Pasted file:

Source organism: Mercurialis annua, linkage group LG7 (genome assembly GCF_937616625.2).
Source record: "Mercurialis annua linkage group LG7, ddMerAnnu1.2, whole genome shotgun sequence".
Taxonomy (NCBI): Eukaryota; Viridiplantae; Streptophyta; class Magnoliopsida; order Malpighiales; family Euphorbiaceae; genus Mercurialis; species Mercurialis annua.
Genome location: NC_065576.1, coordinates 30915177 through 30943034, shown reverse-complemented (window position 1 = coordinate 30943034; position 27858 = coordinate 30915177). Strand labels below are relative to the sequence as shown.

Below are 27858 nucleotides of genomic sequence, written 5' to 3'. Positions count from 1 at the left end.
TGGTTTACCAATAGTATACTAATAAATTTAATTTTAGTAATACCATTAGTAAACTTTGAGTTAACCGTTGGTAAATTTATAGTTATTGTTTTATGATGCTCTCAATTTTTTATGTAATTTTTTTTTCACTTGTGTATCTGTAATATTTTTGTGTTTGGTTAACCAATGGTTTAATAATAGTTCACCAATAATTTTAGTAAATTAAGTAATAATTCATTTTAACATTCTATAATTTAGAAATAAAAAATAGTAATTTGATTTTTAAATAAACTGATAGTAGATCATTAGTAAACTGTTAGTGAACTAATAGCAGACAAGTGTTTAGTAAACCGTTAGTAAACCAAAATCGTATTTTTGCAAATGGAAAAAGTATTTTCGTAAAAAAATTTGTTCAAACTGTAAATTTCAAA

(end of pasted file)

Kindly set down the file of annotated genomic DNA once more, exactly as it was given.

Source organism: Mercurialis annua, linkage group LG7 (genome assembly GCF_937616625.2).
Source record: "Mercurialis annua linkage group LG7, ddMerAnnu1.2, whole genome shotgun sequence".
Taxonomy (NCBI): Eukaryota; Viridiplantae; Streptophyta; class Magnoliopsida; order Malpighiales; family Euphorbiaceae; genus Mercurialis; species Mercurialis annua.
Genome location: NC_065576.1, coordinates 30915177 through 30943034, shown reverse-complemented (window position 1 = coordinate 30943034; position 27858 = coordinate 30915177). Strand labels below are relative to the sequence as shown.

Below are 27858 nucleotides of genomic sequence, written 5' to 3'. Positions count from 1 at the left end.
TGGTTTACCAATAGTATACTAATAAATTTAATTTTAGTAATACCATTAGTAAACTTTGAGTTAACCGTTGGTAAATTTATAGTTATTGTTTTATGATGCTCTCAATTTTTTATGTAATTTTTTTTTCACTTGTGTATCTGTAATATTTTTGTGTTTGGTTAACCAATGGTTTAATAATAGTTCACCAATAATTTTAGTAAATTAAGTAATAATTCATTTTAACATTCTATAATTTAGAAATAAAAAATAGTAATTTGATTTTTAAATAAACTGATAGTAGATCATTAGTAAACTGTTAGTGAACTAATAGCAGACAAGTGTTTAGTAAACCGTTAGTAAACCAAAATCGTATTTTTGCAAATGGAAAAAGTATTTTCGTAAAAAAATTTGTTCAAACTGTAAATTTCAAA